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Also known as: Caftans, Kentish coats, Frankish coat, Merovingian coat
The origin for this style of coat parallels that of the male warrior coat. Both were introduced by the Huns and the other Asiatic tribes into Western Europe in the late 4th and into the 5th centuries. From here they were adopted across mainland Europe and in Britain into Kent until the end of the 6th century. [WALTON ROGERS 2007]:p.191 [WALTON ROGERS 2012]:p.207
In Kent they seem to fall out of fashion in the 7th century with the Kentish fashion be-coming the same as the rest of England by the end of the century. [WALTON ROGERS 2007]:p.192-3 This corresponds with the coming of Christianity to England, also in the C7th century.
In 7th century Scandinavia a possibly sleeveless version had been adopted by the Swedish as can be seen on a guldgubber from Helgo. [WALTON ROGERS 2007]:p.192-3 [WALTON ROGERS 2012]:p.210. The adoption of mainland European textiles types into Scandinavia at this time has been noted by Bender Jorgensen [BENDER JØRGENSEN 1992]:p.136 and Walton Rogers suggests that they may have also adopted mainland European fashion as well [WALTON ROGERS 2012]:p.210 such as the Merovingian coat.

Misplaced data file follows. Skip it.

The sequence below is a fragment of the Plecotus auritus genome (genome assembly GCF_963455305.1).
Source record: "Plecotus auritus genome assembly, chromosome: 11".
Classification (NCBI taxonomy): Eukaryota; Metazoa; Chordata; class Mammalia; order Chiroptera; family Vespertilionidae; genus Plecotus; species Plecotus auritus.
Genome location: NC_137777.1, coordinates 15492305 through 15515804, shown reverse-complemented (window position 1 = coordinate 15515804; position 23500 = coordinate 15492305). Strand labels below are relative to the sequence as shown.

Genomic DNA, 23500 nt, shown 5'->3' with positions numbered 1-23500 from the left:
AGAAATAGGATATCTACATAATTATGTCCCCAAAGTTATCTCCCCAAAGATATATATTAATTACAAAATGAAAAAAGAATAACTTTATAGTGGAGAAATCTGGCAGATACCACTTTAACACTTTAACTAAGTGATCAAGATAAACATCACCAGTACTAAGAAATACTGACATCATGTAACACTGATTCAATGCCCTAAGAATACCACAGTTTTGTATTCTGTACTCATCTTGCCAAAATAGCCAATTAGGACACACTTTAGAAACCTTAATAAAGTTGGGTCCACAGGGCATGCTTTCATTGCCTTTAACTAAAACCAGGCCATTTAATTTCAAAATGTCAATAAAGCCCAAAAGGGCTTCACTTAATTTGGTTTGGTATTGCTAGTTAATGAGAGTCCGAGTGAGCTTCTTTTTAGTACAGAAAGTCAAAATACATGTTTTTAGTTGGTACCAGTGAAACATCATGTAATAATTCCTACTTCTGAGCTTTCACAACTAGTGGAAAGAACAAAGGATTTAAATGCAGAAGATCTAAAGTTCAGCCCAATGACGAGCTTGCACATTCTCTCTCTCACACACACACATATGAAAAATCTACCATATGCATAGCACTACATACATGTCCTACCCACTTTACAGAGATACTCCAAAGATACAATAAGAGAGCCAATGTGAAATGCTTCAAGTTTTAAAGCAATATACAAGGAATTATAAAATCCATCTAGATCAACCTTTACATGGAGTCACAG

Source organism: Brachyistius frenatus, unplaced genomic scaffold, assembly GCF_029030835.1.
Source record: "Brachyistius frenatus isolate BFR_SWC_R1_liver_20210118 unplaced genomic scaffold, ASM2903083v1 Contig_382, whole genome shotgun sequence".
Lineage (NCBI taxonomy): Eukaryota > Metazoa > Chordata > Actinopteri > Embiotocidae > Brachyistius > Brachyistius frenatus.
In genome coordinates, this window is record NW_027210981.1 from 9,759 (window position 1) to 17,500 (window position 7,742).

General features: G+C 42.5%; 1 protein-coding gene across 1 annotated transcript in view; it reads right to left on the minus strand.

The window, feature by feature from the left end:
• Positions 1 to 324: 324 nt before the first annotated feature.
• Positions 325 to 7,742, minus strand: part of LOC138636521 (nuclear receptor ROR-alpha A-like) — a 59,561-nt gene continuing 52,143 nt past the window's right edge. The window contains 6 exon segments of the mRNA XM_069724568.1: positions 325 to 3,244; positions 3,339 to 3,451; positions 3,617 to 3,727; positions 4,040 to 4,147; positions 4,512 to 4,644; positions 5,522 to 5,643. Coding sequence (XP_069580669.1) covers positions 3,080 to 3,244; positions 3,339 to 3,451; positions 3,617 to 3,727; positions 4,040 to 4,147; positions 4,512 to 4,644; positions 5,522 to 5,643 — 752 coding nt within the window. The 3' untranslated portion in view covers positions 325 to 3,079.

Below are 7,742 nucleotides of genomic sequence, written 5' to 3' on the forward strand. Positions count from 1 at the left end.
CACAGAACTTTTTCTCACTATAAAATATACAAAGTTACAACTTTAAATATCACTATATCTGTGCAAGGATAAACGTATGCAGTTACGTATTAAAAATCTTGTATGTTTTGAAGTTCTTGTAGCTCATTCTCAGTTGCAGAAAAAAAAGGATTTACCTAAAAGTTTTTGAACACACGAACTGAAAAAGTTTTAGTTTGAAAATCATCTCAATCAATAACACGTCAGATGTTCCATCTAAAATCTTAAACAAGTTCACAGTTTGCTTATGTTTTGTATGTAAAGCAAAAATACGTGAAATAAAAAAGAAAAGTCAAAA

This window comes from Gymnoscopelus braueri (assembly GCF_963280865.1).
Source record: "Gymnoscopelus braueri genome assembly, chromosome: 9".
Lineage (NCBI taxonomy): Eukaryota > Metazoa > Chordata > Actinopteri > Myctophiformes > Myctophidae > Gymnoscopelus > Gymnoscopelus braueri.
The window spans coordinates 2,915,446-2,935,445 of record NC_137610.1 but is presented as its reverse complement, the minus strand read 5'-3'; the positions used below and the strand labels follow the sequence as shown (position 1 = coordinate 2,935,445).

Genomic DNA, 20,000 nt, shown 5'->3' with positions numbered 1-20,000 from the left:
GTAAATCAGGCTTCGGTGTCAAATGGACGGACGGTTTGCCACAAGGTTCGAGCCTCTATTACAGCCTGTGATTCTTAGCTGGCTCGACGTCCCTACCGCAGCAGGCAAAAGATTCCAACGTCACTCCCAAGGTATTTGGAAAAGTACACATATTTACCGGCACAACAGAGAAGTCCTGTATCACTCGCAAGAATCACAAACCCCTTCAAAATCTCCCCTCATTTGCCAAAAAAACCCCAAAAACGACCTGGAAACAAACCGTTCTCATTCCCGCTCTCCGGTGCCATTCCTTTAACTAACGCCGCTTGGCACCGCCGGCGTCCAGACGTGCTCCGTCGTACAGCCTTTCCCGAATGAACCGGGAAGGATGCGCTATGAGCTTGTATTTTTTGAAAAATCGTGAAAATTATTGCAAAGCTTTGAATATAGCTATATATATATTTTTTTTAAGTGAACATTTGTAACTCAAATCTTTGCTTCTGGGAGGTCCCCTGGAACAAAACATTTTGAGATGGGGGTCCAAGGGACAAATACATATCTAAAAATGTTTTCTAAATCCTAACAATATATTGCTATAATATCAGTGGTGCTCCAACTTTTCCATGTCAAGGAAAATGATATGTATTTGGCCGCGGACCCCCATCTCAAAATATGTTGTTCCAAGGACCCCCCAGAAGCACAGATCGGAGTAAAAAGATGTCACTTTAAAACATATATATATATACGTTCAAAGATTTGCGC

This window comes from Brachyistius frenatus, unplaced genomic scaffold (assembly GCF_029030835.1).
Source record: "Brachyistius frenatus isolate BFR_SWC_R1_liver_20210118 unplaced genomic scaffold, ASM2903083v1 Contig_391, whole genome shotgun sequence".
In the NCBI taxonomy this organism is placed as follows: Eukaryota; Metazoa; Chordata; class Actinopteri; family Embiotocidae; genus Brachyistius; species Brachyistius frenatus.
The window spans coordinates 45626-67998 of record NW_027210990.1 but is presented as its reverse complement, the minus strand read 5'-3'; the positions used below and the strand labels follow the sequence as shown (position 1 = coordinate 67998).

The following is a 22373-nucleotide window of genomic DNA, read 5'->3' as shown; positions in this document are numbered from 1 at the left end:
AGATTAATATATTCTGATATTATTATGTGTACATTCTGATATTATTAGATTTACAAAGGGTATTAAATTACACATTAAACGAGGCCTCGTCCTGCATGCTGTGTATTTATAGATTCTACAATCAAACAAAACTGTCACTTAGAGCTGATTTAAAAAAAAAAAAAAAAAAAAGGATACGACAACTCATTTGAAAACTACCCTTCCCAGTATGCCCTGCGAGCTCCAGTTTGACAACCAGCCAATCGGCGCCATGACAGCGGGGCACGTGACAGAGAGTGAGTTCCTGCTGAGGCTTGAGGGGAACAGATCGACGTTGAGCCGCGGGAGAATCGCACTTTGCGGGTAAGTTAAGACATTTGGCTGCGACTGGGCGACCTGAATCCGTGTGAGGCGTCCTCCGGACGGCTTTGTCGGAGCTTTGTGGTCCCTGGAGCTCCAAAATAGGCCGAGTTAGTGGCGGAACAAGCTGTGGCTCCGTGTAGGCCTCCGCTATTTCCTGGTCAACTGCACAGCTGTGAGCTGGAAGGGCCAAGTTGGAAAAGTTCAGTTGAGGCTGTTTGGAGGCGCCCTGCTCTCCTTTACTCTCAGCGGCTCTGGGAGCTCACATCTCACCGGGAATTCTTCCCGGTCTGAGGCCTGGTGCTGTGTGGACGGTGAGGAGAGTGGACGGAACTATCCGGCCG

Birka was an active town from the mid 8th century to the mid 10th century (750-950AD). Geijer discusses cloaks found at Birka edged with a cord or decorative hem. [GEIJER 1939: p.140] Hagg reinterprets some of these cloaks as being coats [HAGG 1971]:p.153 [Hagg 1984:p.63]
Possible Reconstruction of the Hedeby Coat
The above drawing is based on Hagg's reconstruction of the finds from Hedeby.[HAGG 1971]